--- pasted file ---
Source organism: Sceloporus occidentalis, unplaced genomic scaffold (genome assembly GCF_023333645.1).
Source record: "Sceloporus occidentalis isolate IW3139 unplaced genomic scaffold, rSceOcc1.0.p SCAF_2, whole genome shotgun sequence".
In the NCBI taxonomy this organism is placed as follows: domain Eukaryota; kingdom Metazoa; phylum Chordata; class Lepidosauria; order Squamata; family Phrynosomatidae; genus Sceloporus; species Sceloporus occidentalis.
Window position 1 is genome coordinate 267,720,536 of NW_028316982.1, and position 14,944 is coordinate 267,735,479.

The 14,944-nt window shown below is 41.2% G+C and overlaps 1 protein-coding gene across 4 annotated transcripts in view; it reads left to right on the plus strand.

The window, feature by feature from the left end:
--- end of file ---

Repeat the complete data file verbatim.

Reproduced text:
Source organism: Sceloporus occidentalis, unplaced genomic scaffold (genome assembly GCF_023333645.1).
Source record: "Sceloporus occidentalis isolate IW3139 unplaced genomic scaffold, rSceOcc1.0.p SCAF_2, whole genome shotgun sequence".
In the NCBI taxonomy this organism is placed as follows: domain Eukaryota; kingdom Metazoa; phylum Chordata; class Lepidosauria; order Squamata; family Phrynosomatidae; genus Sceloporus; species Sceloporus occidentalis.
Window position 1 is genome coordinate 267,720,536 of NW_028316982.1, and position 14,944 is coordinate 267,735,479.

The 14,944-nt window shown below is 41.2% G+C and overlaps 1 protein-coding gene across 4 annotated transcripts in view; it reads left to right on the plus strand.

The window, feature by feature from the left end: